The Church has many challenges on its hands, including other legacies of devastating failings. Yet this challenge also goes to the heart of its identity and its mission, indeed to the integrity of the gospel it proclaims. It requires deep, extended listening, learning, dialogue, reflection and a path toward action. It is a challenge for a deep theological reflexivity about the Church’s history and its reluctance to face up to it. It is, finally, an opportunity for the Church to work at reconciliation with people in the Caribbean and of Caribbean heritage, including fellow Anglicans, including its own members, in making amends, and so also to enter itself into the freedom the gospel affords, in Rowan Williams’ words, ‘to face ourselves, including the unacceptable regions of … our history.’

Avengers and the problem of evil: part two – omnipotence otherwise

In my last post, I argued that the Avengers films help us diagnose a possible problem with certain formulations of the problem of evil. The films present quasi-deities who intervene to redress evils at successively greater orders of magnitude, culminating logically in Thanos’ intended annihilation of all living beings in the cosmos in order to eradicate the evil inherent in them. When we ask how God can be all powerful (in an all knowing way), good and yet tolerate horrific evils, we may need to be careful about the logic of divine intervention we are implying, and where it leads.

There are many approaches in the Christian tradition to understanding God’s role in relation to evil. All seek to uphold the goodness and justice of God, but in other respects they vary widely. As with most subjects in Christian doctrine and practice, this one is highly contested, now probably more than ever. My particular focus here is on how Christian thinkers conceive divine omnipotence in respect of evil.

In the modern era, if I can venture a broad generalisation, in contexts shaped by the enlightenment movements of the 17th and 18th centuries, there has been a tendency to think of God in interventionist ways, and to treat divine omnipotence (and other divine attributes) as an easily conceivable predicate with a simple meaning continuous with other discourses about power, one that can readily and straightforwardly be deployed in syllogisms. The inconsistent triad is a product of that development (I suspect much of the history of traditional Christian-centred western philosophy of religion is, too). Its influence is felt when divine omnipotence is asserted, problematised, defended and denied.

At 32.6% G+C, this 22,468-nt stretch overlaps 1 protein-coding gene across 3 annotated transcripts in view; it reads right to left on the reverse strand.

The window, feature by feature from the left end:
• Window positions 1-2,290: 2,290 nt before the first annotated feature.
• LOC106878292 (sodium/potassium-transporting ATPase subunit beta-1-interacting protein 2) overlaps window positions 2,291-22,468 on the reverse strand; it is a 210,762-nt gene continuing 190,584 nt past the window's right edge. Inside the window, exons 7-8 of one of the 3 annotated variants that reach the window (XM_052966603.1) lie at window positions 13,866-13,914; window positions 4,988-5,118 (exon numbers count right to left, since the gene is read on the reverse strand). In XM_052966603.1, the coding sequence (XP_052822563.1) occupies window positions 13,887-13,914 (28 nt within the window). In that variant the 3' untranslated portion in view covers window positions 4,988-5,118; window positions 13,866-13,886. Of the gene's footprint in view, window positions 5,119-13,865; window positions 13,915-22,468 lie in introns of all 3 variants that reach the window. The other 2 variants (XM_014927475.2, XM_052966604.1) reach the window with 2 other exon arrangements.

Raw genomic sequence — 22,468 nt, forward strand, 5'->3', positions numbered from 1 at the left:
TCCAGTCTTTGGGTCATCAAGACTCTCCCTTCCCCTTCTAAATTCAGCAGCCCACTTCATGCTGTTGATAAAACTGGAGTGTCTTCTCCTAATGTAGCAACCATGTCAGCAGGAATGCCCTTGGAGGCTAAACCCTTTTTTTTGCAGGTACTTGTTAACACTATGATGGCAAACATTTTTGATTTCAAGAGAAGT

Questions of the nature of divine power in relation to creatures run through every area of Christian thought and teaching, but I want to focus briefly on three that seem especially relevant to the topic of evil: creation; Christology; and pneumatology.


I’m fairly persuaded by those (such as Kathryn Tanner, Janet Soskice, Denys Turner, and before him Herbert McCabe) who take the doctrine of creation ‘out of nothing’ (ex nihilo) to be key to the way Christians should understand what they mean by the concept ‘God’. It’s an idea with its roots in the concern to affirm the uniqueness and unrivalled primacy of the Creator which early Christianity found in second Temple Jewish texts and in Jewish Scriptures they took as scriptural such as what biblical scholars now called Second Isaiah. Thomas Aquinas is usually taken as one of the conceptually clearest exponents of the doctrine and its implications, and it’s his sort of approach (informed by readings by David Burrell, McCabe, Turner & Tanner) I have in mind here.

Creation out of nothing is a negation. It says that God did not create everything out of pre-existing material. Not only the basic ordering principles on which the order of things hangs, but the reality to which they lend the possibility and character of order, come from God. The consequence of that affirmation is to distinguish God from creation, and God’s creative action in respect of creation from other kinds of action, cause and effect, in an unparalleled way. This second consequence distinguishes the difference God makes in creation from every other difference in creation. It is, as David Burrell puts it, not a difference within the world, but one which nevertheless appears in the world. It is the difference between the whole cosmos in all its vastness and minute complexity, its empty tracts, its burning stars, its worlds, barren and life-filled, and the myriad forms of life which inhabit, furnish and transform some of their ever-changing surfaces and sub-surfaces, and… nothing: not even an absence. It is a difference for which there is no category because it is unlike any difference knowable to us, any difference within the world. It is the work of omnipotence, if you like, but it is not an intervention.

It is a difference that makes possible differences of every kind. It is a difference directly and intimately present in every difference in every particular, at the very heart of everything that exists: the making real of each thing by the touch of the One who is simply and essentially Reality, as a flame ignites by contact with itself, to borrow Aquinas’ metaphor.